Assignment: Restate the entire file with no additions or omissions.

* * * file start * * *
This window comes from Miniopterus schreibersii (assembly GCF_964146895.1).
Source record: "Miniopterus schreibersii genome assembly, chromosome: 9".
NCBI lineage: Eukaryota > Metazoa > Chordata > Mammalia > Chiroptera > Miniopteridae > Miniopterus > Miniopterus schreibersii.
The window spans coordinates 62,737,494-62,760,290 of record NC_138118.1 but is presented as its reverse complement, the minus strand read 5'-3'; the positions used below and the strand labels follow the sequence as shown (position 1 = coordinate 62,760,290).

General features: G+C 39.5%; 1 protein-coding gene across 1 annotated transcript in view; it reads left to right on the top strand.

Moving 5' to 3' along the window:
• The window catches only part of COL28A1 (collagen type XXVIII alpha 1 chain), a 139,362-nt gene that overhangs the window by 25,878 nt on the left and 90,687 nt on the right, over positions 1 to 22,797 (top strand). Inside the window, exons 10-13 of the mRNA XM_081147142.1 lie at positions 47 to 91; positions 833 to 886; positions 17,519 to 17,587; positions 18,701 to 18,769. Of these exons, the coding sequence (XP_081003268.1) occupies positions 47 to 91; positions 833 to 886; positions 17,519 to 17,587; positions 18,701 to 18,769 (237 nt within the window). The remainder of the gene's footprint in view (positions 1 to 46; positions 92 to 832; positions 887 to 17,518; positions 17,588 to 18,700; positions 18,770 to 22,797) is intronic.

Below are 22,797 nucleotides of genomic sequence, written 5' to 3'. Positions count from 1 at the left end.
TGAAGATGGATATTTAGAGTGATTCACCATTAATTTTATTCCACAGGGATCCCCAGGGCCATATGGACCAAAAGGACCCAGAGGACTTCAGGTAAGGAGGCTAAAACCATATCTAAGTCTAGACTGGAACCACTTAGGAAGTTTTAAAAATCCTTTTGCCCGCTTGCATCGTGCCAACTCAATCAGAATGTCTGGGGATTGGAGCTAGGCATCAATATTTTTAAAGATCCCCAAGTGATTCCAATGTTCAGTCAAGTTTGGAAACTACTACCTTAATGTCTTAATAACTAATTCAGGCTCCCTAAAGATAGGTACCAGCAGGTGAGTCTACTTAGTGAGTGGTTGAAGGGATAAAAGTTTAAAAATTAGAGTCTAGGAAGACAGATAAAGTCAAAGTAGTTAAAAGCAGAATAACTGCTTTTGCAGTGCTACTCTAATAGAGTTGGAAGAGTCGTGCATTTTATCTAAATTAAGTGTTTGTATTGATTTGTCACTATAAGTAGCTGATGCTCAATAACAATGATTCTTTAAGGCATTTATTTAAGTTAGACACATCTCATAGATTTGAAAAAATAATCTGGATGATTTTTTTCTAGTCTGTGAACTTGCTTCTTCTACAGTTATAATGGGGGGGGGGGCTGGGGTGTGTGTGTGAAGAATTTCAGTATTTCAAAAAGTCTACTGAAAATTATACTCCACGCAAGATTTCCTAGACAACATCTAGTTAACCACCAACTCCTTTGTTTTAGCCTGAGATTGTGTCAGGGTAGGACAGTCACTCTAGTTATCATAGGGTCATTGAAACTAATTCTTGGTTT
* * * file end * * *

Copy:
This window comes from Miniopterus schreibersii (assembly GCF_964146895.1).
Source record: "Miniopterus schreibersii genome assembly, chromosome: 9".
NCBI lineage: Eukaryota > Metazoa > Chordata > Mammalia > Chiroptera > Miniopteridae > Miniopterus > Miniopterus schreibersii.
The window spans coordinates 62,737,494-62,760,290 of record NC_138118.1 but is presented as its reverse complement, the minus strand read 5'-3'; the positions used below and the strand labels follow the sequence as shown (position 1 = coordinate 62,760,290).

General features: G+C 39.5%; 1 protein-coding gene across 1 annotated transcript in view; it reads left to right on the top strand.

Moving 5' to 3' along the window:
• The window catches only part of COL28A1 (collagen type XXVIII alpha 1 chain), a 139,362-nt gene that overhangs the window by 25,878 nt on the left and 90,687 nt on the right, over positions 1 to 22,797 (top strand). Inside the window, exons 10-13 of the mRNA XM_081147142.1 lie at positions 47 to 91; positions 833 to 886; positions 17,519 to 17,587; positions 18,701 to 18,769. Of these exons, the coding sequence (XP_081003268.1) occupies positions 47 to 91; positions 833 to 886; positions 17,519 to 17,587; positions 18,701 to 18,769 (237 nt within the window). The remainder of the gene's footprint in view (positions 1 to 46; positions 92 to 832; positions 887 to 17,518; positions 17,588 to 18,700; positions 18,770 to 22,797) is intronic.

Below are 22,797 nucleotides of genomic sequence, written 5' to 3'. Positions count from 1 at the left end.
TGAAGATGGATATTTAGAGTGATTCACCATTAATTTTATTCCACAGGGATCCCCAGGGCCATATGGACCAAAAGGACCCAGAGGACTTCAGGTAAGGAGGCTAAAACCATATCTAAGTCTAGACTGGAACCACTTAGGAAGTTTTAAAAATCCTTTTGCCCGCTTGCATCGTGCCAACTCAATCAGAATGTCTGGGGATTGGAGCTAGGCATCAATATTTTTAAAGATCCCCAAGTGATTCCAATGTTCAGTCAAGTTTGGAAACTACTACCTTAATGTCTTAATAACTAATTCAGGCTCCCTAAAGATAGGTACCAGCAGGTGAGTCTACTTAGTGAGTGGTTGAAGGGATAAAAGTTTAAAAATTAGAGTCTAGGAAGACAGATAAAGTCAAAGTAGTTAAAAGCAGAATAACTGCTTTTGCAGTGCTACTCTAATAGAGTTGGAAGAGTCGTGCATTTTATCTAAATTAAGTGTTTGTATTGATTTGTCACTATAAGTAGCTGATGCTCAATAACAATGATTCTTTAAGGCATTTATTTAAGTTAGACACATCTCATAGATTTGAAAAAATAATCTGGATGATTTTTTTCTAGTCTGTGAACTTGCTTCTTCTACAGTTATAATGGGGGGGGGGGCTGGGGTGTGTGTGTGAAGAATTTCAGTATTTCAAAAAGTCTACTGAAAATTATACTCCACGCAAGATTTCCTAGACAACATCTAGTTAACCACCAACTCCTTTGTTTTAGCCTGAGATTGTGTCAGGGTAGGACAGTCACTCTAGTTATCATAGGGTCATTGAAACTAATTCTTGGTTT